Doing a fast lap is a series of using pieces of information to hit just the right speeds without actually knowing how fast you're going. With an electric bike, you have one less piece of information. Plus, what you do still have is going to seem weird - instead of the engine being half the pitch in 3rd, it's like 1/5 the pitch because there is no 3rd.

    As has been said, it's just a new thing to get used to. But I wonder - there is something to knowing that for turn 3 you should be in 2nd gear. I know it seems like *more* to think about, but the way human psychology works it's actually less. Once you become automatic at putting it in 2nd for that turn, you don't have to be as precise on the throttle to get the right speed.

    All that said, obviously people do adjust.
    - Noah Podolefsky -
    The GSX-E

  10. #7
    teddillard
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    That's a really interesting way to look at it, and I think pretty true. I've been hammering on the R5e this summer, and, where with the SRX I'm thinking about gears and RPM and placement on the road, it seems like on the R5e I'm simply hitting it as hard as I can and thinking about holding my line. How fast I'm going is much more about how the bike is feeling - which is easier to get, since there's little noise and vibration. All in all, it's a far more fluid experience.

    I rode up Mt Washington again on Saturday and this time I was able to do almost the whole road without running into traffic. I wasn't thinking about the bike at all, since I knew it had more than enough to make it. I can't even describe it - except that fluidity. I could certainly tell when I was too fast or could go faster by how I was pulling the line. I don't even remember hearing the bike - any part of it - this time.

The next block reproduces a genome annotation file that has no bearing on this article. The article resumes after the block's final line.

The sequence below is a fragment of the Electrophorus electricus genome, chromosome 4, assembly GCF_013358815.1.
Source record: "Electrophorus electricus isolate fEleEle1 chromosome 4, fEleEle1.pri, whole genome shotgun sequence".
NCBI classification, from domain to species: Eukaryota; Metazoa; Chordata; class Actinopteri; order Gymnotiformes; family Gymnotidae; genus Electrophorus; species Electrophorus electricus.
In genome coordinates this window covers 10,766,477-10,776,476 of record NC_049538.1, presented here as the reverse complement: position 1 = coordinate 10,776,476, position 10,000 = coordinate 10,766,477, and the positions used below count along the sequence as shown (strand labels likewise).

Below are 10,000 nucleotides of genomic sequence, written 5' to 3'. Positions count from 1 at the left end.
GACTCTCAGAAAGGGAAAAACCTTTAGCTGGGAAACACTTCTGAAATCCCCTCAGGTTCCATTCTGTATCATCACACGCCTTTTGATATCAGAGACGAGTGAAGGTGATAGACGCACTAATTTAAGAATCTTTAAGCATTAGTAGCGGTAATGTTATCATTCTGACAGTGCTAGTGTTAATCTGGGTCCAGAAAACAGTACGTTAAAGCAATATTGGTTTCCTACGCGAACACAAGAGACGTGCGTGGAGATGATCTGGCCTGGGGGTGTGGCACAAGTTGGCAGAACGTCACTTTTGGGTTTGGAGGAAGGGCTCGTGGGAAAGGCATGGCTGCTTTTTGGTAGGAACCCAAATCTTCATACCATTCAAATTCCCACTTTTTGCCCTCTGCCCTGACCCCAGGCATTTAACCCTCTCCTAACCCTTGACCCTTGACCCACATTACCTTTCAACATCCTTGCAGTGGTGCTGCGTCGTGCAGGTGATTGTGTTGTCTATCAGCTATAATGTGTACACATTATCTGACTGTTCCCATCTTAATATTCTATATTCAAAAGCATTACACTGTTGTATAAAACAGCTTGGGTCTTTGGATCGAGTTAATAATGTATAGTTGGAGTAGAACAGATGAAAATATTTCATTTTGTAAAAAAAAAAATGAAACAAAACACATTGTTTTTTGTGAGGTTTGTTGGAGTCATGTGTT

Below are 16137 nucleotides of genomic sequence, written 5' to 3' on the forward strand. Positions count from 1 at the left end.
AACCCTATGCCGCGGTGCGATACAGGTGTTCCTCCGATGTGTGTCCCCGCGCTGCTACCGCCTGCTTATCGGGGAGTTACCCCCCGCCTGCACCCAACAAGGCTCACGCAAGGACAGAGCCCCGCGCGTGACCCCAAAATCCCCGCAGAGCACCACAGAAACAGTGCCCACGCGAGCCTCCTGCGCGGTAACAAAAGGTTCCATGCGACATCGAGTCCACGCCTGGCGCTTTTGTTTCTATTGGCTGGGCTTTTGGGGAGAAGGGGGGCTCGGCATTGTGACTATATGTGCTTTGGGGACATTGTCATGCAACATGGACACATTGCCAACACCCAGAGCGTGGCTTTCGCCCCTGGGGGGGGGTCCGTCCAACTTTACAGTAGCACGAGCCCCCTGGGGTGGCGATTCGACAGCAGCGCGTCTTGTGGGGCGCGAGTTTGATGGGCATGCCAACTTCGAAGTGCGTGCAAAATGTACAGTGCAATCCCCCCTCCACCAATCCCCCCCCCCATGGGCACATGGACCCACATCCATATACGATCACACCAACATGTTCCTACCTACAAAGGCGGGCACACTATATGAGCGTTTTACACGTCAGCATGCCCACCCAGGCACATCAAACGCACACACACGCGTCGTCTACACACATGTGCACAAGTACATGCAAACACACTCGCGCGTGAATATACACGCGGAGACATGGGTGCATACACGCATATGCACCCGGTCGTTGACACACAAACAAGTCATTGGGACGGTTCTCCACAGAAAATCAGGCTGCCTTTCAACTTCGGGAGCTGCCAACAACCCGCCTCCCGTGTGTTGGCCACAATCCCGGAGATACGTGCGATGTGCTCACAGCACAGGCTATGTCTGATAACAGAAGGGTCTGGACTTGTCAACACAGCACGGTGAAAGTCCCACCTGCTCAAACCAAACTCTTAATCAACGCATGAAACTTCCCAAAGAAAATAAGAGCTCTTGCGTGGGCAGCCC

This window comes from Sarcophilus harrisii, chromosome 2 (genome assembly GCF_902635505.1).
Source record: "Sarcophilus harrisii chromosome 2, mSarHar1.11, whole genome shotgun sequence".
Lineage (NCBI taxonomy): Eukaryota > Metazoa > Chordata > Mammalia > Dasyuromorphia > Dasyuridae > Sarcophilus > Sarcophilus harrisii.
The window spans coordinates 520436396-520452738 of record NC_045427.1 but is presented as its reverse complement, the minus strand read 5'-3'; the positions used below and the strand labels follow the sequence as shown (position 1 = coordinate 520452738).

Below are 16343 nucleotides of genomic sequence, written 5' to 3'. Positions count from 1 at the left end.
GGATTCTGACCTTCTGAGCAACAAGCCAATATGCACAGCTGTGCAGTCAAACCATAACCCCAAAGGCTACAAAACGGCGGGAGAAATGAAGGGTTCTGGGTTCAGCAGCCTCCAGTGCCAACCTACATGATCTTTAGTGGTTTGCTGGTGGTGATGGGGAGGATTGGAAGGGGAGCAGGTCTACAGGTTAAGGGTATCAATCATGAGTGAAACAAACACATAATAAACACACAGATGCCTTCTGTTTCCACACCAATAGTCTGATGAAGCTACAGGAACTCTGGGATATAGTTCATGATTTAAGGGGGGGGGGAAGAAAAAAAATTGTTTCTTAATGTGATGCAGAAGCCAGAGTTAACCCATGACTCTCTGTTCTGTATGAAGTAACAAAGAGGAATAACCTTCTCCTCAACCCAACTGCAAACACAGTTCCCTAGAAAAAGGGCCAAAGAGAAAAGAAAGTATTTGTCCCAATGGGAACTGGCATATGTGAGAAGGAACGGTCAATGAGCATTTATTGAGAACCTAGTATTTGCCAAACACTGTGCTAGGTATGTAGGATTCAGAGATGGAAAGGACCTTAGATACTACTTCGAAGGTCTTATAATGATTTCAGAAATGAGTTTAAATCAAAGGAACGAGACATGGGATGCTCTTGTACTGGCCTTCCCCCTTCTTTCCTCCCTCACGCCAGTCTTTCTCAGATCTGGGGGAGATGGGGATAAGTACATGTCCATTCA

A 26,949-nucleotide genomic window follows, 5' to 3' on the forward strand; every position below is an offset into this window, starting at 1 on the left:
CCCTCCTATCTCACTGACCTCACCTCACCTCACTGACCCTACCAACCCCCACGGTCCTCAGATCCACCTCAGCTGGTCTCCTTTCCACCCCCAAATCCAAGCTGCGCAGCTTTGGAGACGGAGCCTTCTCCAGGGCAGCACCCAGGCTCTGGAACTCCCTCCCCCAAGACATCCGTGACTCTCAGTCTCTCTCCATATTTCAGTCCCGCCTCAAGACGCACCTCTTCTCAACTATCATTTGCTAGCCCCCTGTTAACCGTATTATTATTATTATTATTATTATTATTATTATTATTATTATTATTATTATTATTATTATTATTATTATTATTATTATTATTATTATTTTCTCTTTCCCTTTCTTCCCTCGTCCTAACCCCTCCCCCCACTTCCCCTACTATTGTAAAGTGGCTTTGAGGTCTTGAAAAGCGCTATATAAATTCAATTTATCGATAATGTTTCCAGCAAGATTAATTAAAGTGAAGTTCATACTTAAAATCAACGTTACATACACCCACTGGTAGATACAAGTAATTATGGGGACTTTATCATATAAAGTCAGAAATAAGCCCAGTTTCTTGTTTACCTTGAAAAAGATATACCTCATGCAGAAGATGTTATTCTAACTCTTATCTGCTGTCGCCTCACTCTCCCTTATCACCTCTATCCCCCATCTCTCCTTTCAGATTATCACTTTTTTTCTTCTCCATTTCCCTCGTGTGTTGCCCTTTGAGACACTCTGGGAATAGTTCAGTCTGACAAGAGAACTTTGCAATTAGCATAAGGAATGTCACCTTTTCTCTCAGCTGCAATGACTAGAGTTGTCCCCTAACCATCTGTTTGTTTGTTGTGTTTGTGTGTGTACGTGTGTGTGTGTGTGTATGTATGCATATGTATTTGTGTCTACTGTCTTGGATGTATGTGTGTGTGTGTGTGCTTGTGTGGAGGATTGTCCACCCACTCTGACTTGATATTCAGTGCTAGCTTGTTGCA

I'd love to hear more from the race riders on this.

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    I don't think racers are used to a lot of mid-range torque, being more used to high-rpm horsepower. I think that electric motor type of instant torque is the real surprise for an IC racer.
    Richard - Current bikes: 2018 16.6 kWh Zero S, 2016 BMW R1200RS, 2011 Royal Enfield 500, 2009 BMW F650GS, 2005 Triumph T-100 Bonneville, 2002 Yamaha FZ1 (FZS1000N) and a 1978 Honda Kick 'N Go Senior.

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    Member Jay64's Avatar
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    Dunne did not set a record on PP with the lightning. The first few posts seemed to miss the point of what Dunne was saying. podolefsky hit it on the head. It has nothing to do with twitchyness of the throttle it has to do with how fast you are entering a corner. On a street ride it doesn't make a difference, on a race track it makes a world of difference. I don't think electric race bikes would be considered twitchy. Driving out of a corner on them usually isn't a big deal. He was only talking about entering a corner. I had a chance to chat with him while we were sitting at the top after one of our practice runs and waiting to go back down. He definitely liked racing the bike, his statement in this regard was more of a "it is different" than "I don't like it." Just something to get used to.

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    Member Jay64's Avatar
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    As a racer, I don't think the torque is that big of a difference for us. There is a lot of torque, but it isn't multiplied by a transmission. 100 ft/lbs of torque on my single speed electric is nothing compared to the torque I get out of even my 600 in 1st gear.